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Black Firefighters Sue FDNY for Discriminating Against Their Medical Conditions

Four Black firefighters hit back against the New York City Fire Department on Friday and filed a federal lawsuit claiming discrimination regarding a skin condition.

FDNY firefighters Salik Bey, Terrel Joseph, Steven Seymour and Clyde Phillips have a condition called pseudofolliculitis barbae which prevents the quartet from being able to shave completely.

However, the four fighters were pulled from their assigned firehouses and placed on light duty. They claimed that the department’s facial hair policy knowingly discriminated against them and their medical condition.

“When they changed the policy, they understood that many Black firefighters had a medical accommodation for it, then they called these individuals in to talk about it, so they saw that they were going to be moving a number of Black firefighters,” the firefighter’s attorney Aymen Aboushi told the New York Daily News. “It’s really another level of clueless for them to not understand what they were doing.”

All four firefighters received doctor notes that explained their condition which specifically stated any shaving could cause scarring. Accommodations were permitted by the former FDNY chief years ago who only required the quartet to “maintain very slight and barely noticeable facial hair” as long as a “fit test” was passed. However, the policy was changed in May by Commissioner Daniel Nigro and it primarily affected African American fire workers.

Legal documents stated, “The result of the (FDNY’s) actions is that a disproportionate number of Black firefighters were adversely affected by the policy, reassigned and forced to choose between their livelihood and serving the city they love.”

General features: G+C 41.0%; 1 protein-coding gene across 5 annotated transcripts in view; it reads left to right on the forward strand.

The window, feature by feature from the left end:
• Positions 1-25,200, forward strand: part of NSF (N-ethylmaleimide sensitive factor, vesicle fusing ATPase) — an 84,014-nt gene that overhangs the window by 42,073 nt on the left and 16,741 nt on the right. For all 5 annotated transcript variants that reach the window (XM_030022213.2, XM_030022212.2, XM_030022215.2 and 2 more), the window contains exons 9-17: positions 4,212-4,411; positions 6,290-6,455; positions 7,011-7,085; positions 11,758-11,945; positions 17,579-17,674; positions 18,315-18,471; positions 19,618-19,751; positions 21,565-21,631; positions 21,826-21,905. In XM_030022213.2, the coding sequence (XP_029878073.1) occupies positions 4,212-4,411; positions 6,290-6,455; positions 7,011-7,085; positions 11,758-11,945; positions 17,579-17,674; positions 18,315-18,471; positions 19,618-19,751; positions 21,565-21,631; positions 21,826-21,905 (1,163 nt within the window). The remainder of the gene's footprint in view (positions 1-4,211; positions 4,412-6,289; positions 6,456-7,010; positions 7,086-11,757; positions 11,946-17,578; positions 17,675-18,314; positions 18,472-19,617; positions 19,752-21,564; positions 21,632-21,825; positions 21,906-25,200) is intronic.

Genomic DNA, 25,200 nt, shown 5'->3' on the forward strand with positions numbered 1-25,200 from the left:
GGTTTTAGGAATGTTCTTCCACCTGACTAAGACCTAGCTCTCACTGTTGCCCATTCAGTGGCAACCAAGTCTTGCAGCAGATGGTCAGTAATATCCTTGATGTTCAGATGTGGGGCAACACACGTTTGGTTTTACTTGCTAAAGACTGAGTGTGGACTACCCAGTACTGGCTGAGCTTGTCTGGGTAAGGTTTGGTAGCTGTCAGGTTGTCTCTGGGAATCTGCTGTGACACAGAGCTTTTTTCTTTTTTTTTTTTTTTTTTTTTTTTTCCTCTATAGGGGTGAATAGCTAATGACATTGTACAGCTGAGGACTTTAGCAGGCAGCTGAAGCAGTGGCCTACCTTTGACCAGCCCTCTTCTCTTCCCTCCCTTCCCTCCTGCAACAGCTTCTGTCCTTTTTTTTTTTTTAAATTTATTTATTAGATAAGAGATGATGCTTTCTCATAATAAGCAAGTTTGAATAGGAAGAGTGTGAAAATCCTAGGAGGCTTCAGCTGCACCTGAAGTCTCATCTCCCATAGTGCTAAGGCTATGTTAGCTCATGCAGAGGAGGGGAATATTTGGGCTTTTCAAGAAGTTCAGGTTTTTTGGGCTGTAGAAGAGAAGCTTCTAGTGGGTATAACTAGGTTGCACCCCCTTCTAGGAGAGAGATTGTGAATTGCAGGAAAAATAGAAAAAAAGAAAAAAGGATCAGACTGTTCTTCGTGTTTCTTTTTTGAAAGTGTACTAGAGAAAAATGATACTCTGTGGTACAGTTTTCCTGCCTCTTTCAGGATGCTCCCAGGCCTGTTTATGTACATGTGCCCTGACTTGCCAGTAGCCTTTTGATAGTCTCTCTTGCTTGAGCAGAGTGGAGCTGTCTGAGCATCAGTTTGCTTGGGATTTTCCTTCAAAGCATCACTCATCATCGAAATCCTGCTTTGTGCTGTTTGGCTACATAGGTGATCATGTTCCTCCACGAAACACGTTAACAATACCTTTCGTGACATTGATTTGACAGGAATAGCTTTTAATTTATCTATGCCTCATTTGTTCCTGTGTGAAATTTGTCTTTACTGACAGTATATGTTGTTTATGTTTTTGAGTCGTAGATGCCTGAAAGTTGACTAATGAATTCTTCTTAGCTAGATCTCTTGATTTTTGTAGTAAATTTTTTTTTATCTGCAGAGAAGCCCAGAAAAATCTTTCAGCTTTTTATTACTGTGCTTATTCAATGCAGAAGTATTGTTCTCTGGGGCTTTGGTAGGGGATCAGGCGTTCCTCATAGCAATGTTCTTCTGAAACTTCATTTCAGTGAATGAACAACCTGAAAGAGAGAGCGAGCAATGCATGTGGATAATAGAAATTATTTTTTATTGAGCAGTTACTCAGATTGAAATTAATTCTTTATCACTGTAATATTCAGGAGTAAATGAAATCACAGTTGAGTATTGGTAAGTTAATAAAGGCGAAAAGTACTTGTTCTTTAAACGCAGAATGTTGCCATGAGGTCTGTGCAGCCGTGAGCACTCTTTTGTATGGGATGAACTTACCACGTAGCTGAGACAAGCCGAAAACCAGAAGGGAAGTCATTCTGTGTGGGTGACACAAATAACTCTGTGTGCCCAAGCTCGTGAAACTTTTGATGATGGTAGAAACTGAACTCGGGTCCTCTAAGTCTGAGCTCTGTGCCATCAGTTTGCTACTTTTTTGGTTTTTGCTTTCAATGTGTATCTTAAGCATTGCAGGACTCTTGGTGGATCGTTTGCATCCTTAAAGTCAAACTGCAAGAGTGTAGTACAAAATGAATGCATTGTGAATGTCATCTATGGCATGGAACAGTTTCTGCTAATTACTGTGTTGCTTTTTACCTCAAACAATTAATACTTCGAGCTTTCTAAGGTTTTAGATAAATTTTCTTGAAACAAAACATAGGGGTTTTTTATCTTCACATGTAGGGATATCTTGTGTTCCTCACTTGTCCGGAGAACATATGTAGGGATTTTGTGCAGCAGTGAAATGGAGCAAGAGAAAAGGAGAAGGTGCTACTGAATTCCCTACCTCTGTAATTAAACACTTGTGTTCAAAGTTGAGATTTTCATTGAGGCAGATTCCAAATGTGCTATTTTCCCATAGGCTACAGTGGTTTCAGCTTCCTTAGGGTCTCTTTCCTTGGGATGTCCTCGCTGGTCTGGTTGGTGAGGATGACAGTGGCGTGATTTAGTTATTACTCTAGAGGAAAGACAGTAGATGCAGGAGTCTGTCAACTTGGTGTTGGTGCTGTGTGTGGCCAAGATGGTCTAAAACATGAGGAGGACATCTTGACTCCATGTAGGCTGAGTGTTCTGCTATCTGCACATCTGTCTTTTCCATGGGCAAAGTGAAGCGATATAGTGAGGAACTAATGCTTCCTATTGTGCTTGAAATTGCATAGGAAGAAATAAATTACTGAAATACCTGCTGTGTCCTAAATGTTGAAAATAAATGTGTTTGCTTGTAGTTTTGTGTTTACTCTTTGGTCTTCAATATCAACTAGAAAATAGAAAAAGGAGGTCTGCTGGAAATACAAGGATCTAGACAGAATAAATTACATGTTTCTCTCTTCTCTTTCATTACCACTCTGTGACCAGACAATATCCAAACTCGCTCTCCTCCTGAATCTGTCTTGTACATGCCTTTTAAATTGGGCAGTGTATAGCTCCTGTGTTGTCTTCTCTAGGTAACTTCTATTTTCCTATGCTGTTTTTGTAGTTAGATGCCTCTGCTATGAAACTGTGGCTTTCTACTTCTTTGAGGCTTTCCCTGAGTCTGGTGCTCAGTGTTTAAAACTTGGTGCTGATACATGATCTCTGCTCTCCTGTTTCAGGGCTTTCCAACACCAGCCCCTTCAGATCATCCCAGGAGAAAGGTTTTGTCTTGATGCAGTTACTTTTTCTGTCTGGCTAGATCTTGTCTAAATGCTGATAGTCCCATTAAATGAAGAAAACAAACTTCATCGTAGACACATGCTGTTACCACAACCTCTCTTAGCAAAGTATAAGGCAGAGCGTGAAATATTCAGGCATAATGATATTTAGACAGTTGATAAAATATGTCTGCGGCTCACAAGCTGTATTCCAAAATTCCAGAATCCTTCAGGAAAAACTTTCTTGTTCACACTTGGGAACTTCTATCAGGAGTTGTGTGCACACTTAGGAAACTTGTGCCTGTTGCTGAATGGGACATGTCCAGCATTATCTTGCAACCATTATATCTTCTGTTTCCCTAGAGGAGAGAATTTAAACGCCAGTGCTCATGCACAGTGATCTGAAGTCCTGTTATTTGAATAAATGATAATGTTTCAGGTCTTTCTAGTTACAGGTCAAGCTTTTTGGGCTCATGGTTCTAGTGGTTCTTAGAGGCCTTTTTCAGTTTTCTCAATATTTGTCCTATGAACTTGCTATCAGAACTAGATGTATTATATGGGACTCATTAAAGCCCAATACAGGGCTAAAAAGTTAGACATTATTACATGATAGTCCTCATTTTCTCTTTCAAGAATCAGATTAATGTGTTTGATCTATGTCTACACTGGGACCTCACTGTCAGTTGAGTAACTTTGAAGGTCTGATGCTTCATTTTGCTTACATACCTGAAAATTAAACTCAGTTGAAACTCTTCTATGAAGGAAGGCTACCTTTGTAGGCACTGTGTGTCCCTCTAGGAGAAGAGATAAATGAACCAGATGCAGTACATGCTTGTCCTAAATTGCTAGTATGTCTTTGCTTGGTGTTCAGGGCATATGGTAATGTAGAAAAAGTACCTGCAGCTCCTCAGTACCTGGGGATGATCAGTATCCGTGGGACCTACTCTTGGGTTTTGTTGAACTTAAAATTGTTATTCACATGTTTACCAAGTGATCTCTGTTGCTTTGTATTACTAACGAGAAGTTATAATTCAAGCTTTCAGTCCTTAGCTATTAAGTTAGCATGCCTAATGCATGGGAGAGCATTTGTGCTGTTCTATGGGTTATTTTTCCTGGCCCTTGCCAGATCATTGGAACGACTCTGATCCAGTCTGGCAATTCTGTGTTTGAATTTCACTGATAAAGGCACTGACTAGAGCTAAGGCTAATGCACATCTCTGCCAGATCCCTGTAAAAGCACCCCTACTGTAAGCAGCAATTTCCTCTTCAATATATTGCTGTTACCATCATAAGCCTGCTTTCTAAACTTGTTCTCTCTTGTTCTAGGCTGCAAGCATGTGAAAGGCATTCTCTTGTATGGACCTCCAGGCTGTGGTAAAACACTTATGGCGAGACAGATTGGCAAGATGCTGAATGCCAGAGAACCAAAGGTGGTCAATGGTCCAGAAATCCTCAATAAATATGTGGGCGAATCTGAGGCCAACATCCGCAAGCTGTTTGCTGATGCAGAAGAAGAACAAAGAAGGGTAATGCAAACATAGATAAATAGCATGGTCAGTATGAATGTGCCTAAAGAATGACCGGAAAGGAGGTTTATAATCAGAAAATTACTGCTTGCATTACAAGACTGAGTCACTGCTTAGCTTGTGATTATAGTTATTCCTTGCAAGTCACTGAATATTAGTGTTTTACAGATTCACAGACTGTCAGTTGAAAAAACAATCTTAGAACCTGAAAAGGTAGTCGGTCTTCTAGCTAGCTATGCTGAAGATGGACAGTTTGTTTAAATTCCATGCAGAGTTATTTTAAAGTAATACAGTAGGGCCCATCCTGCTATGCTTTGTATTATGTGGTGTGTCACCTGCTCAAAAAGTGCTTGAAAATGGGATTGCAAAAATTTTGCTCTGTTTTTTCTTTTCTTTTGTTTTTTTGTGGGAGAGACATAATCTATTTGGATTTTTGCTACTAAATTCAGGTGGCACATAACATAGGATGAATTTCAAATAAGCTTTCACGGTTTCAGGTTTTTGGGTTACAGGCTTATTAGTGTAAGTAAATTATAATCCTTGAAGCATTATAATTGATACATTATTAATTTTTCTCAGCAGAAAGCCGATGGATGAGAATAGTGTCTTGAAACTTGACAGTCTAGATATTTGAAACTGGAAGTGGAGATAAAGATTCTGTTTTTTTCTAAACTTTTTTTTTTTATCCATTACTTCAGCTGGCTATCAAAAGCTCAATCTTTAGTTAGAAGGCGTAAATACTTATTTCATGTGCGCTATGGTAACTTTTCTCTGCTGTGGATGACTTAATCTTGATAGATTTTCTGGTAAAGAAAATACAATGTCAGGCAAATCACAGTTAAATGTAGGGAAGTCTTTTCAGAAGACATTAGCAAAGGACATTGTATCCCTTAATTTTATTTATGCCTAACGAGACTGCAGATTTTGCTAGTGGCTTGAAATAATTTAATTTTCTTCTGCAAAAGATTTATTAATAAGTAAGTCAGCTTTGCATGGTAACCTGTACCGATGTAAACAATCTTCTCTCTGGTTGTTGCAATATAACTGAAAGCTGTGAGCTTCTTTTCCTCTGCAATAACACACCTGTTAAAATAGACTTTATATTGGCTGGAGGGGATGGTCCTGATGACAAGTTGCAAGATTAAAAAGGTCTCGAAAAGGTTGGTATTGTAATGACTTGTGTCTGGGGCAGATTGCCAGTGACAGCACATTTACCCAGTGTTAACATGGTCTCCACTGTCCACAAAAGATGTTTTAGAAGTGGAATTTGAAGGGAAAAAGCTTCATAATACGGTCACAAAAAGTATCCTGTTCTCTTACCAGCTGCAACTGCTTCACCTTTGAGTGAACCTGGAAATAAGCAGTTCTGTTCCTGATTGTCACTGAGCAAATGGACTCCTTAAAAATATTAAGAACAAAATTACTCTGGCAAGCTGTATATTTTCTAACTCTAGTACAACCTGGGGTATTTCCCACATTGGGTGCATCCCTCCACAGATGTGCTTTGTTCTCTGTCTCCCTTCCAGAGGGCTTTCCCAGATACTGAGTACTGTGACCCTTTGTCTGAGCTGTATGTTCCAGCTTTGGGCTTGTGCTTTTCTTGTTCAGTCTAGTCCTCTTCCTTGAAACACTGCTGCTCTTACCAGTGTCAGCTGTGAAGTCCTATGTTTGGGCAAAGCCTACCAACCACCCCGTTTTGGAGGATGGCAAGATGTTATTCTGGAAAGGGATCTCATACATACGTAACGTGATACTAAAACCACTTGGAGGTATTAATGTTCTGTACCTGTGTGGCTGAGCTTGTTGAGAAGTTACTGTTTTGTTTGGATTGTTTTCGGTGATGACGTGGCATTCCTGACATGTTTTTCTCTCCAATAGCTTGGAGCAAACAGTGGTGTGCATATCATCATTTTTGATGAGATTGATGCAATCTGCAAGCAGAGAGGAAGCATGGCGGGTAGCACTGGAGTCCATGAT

The four firefighters said they were “treated inhumanely” when they arrived at FDNY headquarters and officials “poked and prodded their faces, rubbed their faces and felt around their faces.”

The lawsuit also stated, “[The plaintiffs were] placed on light duty for a period of time so they can think’ about complying with the clean shave policy.”

Around 20 Black firefighters were affected by the policy accommodations. Many of the workers were unable to obtain overtime pay after being placed on light duty assignments.

The firefighter’s attorney expects other Black fire employees to pursue legal action against the FDNY. Aboushi told the news outlet, “All they want to do is serve the city and do their job and now they have been put on a termination track on something that’s beyond their control — on how the Almighty made them.”

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